The government will issue its October report on consumer prices on Thursday. In September, consumer prices rose 0.6 percent. That gain reflected the big jump in gas prices. Excluding food and energy costs, consumer prices inched up just 0.1 percent in September.The 0.2 percent rise in food prices at the wholesale level in September was the smallest change since prices dropped for two months in April and May. In June, July and August, prices showed larger gains, reflecting in part this year's severe drought in the Midwest. That has raised the price of corn, soybeans and other grains. Corn is used in animal feed and most products found in the supermarket, from cereal to cosmetics. More expensive corn prices can push up beef and pork prices because corn is an ingredient in animal feeds. Gas prices averaged $3.44 a gallon nationwide on Tuesday, down 35 cents from a month ago, according to a survey by AAA's Fuel Gauge.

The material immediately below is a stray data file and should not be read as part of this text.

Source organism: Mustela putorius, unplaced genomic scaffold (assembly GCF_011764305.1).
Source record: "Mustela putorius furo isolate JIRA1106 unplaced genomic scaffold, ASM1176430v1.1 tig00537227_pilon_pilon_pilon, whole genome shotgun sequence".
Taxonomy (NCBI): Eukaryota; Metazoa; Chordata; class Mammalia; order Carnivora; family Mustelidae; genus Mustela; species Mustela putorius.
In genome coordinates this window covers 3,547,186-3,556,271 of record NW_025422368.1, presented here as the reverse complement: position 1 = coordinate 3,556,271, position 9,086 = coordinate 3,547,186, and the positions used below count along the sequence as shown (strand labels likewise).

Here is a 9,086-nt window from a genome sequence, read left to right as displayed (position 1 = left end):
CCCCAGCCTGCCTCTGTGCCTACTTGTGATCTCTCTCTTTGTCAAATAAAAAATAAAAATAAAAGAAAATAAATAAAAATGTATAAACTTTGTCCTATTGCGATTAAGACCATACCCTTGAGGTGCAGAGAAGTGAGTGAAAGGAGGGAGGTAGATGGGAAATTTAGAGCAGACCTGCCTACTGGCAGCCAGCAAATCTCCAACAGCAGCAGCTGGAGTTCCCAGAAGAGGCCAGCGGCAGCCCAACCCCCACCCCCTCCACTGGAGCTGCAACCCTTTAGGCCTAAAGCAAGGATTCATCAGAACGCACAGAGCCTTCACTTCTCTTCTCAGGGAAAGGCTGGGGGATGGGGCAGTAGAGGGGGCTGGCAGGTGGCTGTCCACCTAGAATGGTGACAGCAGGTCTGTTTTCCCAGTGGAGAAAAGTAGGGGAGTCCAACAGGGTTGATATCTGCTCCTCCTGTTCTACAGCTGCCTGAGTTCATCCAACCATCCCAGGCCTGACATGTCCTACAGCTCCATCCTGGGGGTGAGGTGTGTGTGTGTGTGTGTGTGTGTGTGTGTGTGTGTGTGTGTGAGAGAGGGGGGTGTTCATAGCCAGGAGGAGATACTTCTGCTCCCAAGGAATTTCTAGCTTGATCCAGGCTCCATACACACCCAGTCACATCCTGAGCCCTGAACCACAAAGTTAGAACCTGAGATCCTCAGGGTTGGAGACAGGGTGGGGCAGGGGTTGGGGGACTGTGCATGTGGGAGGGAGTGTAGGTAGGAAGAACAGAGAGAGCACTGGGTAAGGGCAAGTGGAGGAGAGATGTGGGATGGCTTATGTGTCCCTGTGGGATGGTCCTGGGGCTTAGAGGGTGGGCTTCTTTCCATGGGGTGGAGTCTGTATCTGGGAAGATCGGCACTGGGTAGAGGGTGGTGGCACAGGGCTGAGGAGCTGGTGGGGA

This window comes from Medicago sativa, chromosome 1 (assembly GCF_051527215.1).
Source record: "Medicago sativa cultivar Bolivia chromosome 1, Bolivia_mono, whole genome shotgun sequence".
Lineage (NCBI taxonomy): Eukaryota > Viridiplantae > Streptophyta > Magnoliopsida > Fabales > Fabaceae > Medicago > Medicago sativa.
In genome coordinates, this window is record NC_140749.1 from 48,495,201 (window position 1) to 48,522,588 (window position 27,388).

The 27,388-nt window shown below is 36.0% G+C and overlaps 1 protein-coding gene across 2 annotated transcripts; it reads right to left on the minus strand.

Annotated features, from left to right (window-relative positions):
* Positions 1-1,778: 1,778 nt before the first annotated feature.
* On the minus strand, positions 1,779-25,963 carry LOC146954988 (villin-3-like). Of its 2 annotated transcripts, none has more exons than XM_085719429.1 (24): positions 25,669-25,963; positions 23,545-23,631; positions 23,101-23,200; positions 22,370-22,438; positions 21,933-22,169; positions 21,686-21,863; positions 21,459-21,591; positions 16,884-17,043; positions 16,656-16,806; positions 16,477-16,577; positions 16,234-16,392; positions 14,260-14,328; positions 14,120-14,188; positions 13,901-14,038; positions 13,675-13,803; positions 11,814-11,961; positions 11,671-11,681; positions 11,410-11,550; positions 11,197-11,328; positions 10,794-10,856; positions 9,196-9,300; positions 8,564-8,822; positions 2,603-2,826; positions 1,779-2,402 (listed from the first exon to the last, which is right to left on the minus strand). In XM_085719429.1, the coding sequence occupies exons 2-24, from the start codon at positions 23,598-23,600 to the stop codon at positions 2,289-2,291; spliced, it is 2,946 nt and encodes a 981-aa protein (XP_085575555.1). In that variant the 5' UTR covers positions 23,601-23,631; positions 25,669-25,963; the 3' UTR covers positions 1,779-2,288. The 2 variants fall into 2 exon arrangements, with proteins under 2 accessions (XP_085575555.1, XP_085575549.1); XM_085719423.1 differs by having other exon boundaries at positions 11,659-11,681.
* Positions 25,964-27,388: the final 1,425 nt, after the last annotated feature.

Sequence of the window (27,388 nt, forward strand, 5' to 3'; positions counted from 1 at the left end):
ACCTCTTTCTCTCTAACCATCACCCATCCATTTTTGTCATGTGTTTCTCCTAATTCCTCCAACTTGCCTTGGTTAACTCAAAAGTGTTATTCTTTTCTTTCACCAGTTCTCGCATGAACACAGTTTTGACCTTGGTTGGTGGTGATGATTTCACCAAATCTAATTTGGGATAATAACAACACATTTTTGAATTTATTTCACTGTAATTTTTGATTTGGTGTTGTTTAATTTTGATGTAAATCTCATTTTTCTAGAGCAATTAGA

WASHINGTON (AP) â¿¿ Wholesale price inflation likely slowed in October, reflecting a moderation in energy prices. The forecast is that the producer price index, which measures inflation pressures before they reach the consumer, rose 0.2 percent in October after a 1.1 percent gain in September, according to FactSet. The report will be released at 8:30 a.m. EST Wednesday by the Labor Department. Core inflation, which excludes volatile food and energy, is also expected to have increased just 0.2 percent in October. A sharp increase in gasoline costs over the summer drove wholesale prices higher in September. Gas prices have since come down and other prices have remained stable. The 1.1 percent overall gain in wholesale prices in September followed a 1.7 percent rise in August which had been the largest one-month increase in more than three years. The rise in both months reflected a big jump in gasoline. Core prices, which exclude food and energy, were unchanged in September, the best showing since they held steady in October 2011. In August, core prices rose 0.2 percent. Wholesale inflation has been stable over the 12 months that ended in September. In that time, overall prices have increased just 2.1 percent. Core inflation is up 2.3 percent over the 12-month period. Low inflation means consumers have more money to spend, which helps the economy. It also gives the Federal Reserve more room to keep interest rates low in an effort to spur economic growth. If prices were to begin rising rapidly, the central bank might be forced to raise rates in response. Economists believe that the modest gains in wholesale prices should translate into further moderation in consumer inflation, keeping it close to the Fed's 2 percent inflation target and allowing the central bank to keep focusing its policy on efforts to boost economic growth and reduce the unemployment rate.